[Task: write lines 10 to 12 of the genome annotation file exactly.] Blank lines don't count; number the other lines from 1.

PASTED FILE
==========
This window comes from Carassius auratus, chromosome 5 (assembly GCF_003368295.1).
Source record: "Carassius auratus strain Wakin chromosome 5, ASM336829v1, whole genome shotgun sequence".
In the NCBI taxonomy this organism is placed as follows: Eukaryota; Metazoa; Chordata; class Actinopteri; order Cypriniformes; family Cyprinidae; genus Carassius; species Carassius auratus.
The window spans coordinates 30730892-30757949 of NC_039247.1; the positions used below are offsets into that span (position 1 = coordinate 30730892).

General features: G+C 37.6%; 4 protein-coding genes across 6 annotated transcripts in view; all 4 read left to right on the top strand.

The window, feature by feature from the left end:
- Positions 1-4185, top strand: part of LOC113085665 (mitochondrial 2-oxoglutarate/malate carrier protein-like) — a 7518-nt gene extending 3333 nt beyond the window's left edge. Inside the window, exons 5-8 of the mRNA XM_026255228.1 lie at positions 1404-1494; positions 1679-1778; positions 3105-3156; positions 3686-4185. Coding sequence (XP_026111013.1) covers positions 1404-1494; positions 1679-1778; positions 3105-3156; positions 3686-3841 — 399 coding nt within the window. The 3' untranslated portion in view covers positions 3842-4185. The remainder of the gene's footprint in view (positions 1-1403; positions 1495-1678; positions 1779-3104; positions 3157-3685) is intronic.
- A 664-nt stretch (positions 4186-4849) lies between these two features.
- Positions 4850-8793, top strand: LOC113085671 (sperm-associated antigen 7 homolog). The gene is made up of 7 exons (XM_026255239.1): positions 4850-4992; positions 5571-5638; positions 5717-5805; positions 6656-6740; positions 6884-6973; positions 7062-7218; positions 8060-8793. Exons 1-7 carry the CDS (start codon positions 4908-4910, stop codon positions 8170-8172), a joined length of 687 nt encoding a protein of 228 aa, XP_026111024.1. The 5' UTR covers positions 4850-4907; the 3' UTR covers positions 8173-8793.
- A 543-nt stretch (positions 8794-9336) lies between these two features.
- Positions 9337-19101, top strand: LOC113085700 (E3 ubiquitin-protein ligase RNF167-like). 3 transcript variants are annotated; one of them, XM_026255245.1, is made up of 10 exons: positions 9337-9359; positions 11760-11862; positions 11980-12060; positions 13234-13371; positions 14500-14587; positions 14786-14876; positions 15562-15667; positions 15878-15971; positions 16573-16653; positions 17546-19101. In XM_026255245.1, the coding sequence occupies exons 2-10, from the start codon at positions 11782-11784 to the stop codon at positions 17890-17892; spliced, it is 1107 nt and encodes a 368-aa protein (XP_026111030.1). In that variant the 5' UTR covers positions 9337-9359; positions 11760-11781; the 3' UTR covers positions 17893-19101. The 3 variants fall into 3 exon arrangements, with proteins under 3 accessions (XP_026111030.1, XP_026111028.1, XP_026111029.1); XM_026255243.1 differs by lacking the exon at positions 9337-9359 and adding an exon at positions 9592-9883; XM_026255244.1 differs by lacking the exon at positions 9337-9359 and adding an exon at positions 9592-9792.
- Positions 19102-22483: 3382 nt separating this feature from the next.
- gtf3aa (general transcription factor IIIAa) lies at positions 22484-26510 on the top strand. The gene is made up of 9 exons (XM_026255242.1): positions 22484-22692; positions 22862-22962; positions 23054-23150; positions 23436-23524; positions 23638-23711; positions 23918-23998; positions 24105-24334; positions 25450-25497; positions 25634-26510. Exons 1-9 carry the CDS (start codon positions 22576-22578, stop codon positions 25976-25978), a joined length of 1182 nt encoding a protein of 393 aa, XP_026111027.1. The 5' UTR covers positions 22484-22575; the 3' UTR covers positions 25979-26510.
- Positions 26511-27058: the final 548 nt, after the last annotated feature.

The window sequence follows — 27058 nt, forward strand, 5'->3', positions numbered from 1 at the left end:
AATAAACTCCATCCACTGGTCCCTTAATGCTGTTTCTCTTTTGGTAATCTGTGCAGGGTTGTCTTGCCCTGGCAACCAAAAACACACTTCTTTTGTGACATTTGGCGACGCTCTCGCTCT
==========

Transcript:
- A 543-nt stretch (positions 8794-9336) lies between these two features.
- Positions 9337-19101, top strand: LOC113085700 (E3 ubiquitin-protein ligase RNF167-like). 3 transcript variants are annotated; one of them, XM_026255245.1, is made up of 10 exons: positions 9337-9359; positions 11760-11862; positions 11980-12060; positions 13234-13371; positions 14500-14587; positions 14786-14876; positions 15562-15667; positions 15878-15971; positions 16573-16653; positions 17546-19101. In XM_026255245.1, the coding sequence occupies exons 2-10, from the start codon at positions 11782-11784 to the stop codon at positions 17890-17892; spliced, it is 1107 nt and encodes a 368-aa protein (XP_026111030.1). In that variant the 5' UTR covers positions 9337-9359; positions 11760-11781; the 3' UTR covers positions 17893-19101. The 3 variants fall into 3 exon arrangements, with proteins under 3 accessions (XP_026111030.1, XP_026111028.1, XP_026111029.1); XM_026255243.1 differs by lacking the exon at positions 9337-9359 and adding an exon at positions 9592-9883; XM_026255244.1 differs by lacking the exon at positions 9337-9359 and adding an exon at positions 9592-9792.
- Positions 19102-22483: 3382 nt separating this feature from the next.